East Passyunk to hold first Restaurant Week

ANDREW THAYER / TTN
ANDREW THAYER / TTN

The Tasker-Morris stop on the Broad Street Line is about to become very popular.

The South Philly stretch of East Passyunk Avenue is launching its very own Restaurant Week from Feb. 24 to March 2. With 21 participating restaurants in the Zagat’s “Food Neighborhood of the Year,” it will be only too easy to find the right temptation to make your mouth water with excitement.

For those familiar with Center City’s Restaurant Week, it may be hard to imagine a year when you couldn’t find delightfully-discounted, taste bud-tantalizing food two weeks out of every year. The growing institution began about the time current Temple undergrads were born. A four-day restaurant “week” was first presented in New York City in 1992 as an offering of good will to the 15,000 reporters pouring in to cover the Democratic National Convention.

Today there are Restaurant Days, Weeks and even Months across the nation, in which select dining establishments set a three-course lunch or dinner menu with a fixed, discounted price. Philadelphia’s Center City offers a $20 lunch and a $35 dinner, but East Passyunk is taking it one step further and offering their goods at three price points: $15, $25 and $35.

[blockquote who=”Renee Gilinger” what=”East Passyunk Avenue Business Improvement District”]We finally felt like we had enough on the avenue to do our own thing.[/blockquote]

“There really is something for everyone,” said Renee Gilinger, the executive director of East Passyunk Avenue’s Business Improvement District.

Gilinger said talks over a special South Philly version of the hallowed tradition of discounted meals took about a year to come to fruition.

“We finally felt like we had enough on the avenue to do our own thing,” she said.

If the website hits are any indication, the avenue will be doing its own thing very well. The East Passyunk Restaurant Week site had more than 4,000 visitors in its first week of existence and 100,000 hits.

“Restaurant Week is a great way to highlight all the talent we have here,” Gilinger said.
The talent on the avenue runs the gamut from historic Italian eateries that catered to the likes of Frank Sinatra to organic cafes where all entrees are less than 500 calories. If you are overwhelmed by the array of options, read on for recommendations that fit every budget.

Plenty (Gourmet quick-serve, café and coffee bar)
•1710 E. Passyunk Ave.
•$15 lunch or dinner

The mind behind this locally sourced cafe is inspired by international happenings.
Owner Anthony Mascieri has traveled to at least 25 countries in his life so far and has picked up culinary revelations in each place he visited, which he can now offer to you in the form of unique sandwiches.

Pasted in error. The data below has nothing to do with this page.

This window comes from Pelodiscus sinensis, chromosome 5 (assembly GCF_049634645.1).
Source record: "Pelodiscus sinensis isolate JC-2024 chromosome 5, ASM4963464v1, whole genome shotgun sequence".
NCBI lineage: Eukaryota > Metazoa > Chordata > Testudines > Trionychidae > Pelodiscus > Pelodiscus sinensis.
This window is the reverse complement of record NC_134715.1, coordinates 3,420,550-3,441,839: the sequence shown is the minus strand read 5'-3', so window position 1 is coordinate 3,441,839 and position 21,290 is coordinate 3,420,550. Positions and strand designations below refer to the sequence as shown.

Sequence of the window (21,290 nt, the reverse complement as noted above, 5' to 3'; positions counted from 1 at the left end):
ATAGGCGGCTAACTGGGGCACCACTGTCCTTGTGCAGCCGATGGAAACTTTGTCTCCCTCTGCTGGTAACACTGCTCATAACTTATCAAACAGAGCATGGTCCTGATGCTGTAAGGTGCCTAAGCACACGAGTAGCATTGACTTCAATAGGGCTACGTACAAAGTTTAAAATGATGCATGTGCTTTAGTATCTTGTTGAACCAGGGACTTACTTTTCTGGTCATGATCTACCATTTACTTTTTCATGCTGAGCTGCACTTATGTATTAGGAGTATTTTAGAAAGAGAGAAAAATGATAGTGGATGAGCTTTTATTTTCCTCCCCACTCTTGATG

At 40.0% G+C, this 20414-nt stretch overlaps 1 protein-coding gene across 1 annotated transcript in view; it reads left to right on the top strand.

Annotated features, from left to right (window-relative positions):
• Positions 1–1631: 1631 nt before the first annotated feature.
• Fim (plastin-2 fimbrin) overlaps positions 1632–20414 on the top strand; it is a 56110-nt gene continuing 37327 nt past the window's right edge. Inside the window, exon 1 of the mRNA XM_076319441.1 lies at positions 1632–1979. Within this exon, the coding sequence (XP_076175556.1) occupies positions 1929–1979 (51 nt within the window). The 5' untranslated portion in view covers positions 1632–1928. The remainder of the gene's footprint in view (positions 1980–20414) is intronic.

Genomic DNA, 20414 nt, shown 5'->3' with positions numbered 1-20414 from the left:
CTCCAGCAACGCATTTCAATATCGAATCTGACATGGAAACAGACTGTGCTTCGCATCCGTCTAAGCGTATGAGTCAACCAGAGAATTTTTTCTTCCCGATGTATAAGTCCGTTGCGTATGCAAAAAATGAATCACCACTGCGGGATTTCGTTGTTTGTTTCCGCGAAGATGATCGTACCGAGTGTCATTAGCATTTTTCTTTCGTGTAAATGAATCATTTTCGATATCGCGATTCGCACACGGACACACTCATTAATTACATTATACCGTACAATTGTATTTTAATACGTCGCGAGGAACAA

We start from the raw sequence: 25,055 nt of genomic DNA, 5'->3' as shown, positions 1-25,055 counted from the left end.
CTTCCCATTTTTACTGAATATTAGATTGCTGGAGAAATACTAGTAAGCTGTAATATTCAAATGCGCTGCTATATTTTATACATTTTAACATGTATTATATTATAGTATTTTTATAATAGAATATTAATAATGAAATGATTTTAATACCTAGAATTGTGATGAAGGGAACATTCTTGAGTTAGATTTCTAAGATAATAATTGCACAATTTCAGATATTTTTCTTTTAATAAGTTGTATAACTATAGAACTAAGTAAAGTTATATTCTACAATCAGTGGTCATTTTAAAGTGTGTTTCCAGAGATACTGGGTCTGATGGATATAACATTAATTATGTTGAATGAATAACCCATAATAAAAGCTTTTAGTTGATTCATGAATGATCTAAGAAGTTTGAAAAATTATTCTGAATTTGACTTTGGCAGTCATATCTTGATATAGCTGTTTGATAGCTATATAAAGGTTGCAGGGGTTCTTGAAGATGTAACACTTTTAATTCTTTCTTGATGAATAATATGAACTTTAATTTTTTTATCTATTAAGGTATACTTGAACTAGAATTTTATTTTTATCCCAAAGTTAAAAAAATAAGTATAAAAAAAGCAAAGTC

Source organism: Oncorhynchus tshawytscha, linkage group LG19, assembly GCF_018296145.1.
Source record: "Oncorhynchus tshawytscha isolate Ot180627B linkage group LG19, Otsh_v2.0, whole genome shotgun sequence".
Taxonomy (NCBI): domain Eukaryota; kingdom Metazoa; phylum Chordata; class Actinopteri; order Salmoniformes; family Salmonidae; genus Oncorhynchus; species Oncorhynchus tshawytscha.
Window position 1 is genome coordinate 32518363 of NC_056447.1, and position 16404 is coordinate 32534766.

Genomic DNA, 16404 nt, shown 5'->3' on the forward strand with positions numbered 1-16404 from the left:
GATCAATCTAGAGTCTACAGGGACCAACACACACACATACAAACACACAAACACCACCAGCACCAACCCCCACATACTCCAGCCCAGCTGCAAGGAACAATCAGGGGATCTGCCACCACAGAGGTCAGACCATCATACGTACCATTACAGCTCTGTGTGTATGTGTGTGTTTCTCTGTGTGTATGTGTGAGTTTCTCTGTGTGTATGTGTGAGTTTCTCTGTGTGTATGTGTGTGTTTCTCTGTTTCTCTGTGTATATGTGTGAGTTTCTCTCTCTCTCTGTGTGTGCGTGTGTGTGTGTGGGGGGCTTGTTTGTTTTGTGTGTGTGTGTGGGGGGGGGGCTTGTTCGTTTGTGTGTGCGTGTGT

High on Mascieri’s list of recommendations from the menu are the Spanish-influenced Madrileno and the Argentinean ¡Matambre!, which both feature flavors not usually found in sandwiches.
Mascieri describes his café as “gourmet quick-serve,” meaning you can take your food and fresh coffee on the go or sit down and savor the smooth vibes of this café.

Mamma Maria Ristorante (Italian)
•1637 E. Passyunk Ave.
•$25 lunch or $35 dinner

Serving up homemade Italian specialties since 1992, Mamma grew up in Abruzzi, Italy, and brought all the secrets of delicious Italian home cooking with her to East Passyunk. She said she chose to open up her restaurant in South Philly, because its Italian roots made her feel right at home.
“I was blessed to learn cooking from my parents,” said Maria di Marco, better known as “Mamma.” She said that good cooking is very important for bringing a family together.
Mamma’s Restaurant Week menu features three courses plus dessert and coffee, but if you want to order off-menu, Mamma recommends her specialty.
“You should try my gnocchi, because I make it just like my mamma was doing,” di Marco said.

ANDREW THAYER / TTN
ANDREW THAYER / TTN

Izumi (Japanese-Contemporary)
•1601 E. Passyunk Ave.
•$35 dinner

Let your ears lead you to the singing fountain in Passyunk Square, where the sleek red door of Izumi will draw your attention and your appetite to some of the best sushi in the city.
Owner and chef Corey Baver has crafted the menu for the week with great care, so that whatever you eat while there, it’s sure to be both unexpected and unforgettable.
“We want to represent our restaurant at its best, so people can realize who we are and what we do,” Baver said.
The creative chef also noted that a great thing about
the avenue is how close it is to Broad Street.
“From Temple, you could be here in 20 minutes,” Baver said.
Explore all you options and make your reservations at www.eastpassyunkrestaurantweek.com.
Rachel McDevitt can be reached at rachel.mcdevitt@temple.edu.

Be the first to comment

Leave a Reply

Your email address will not be published.


*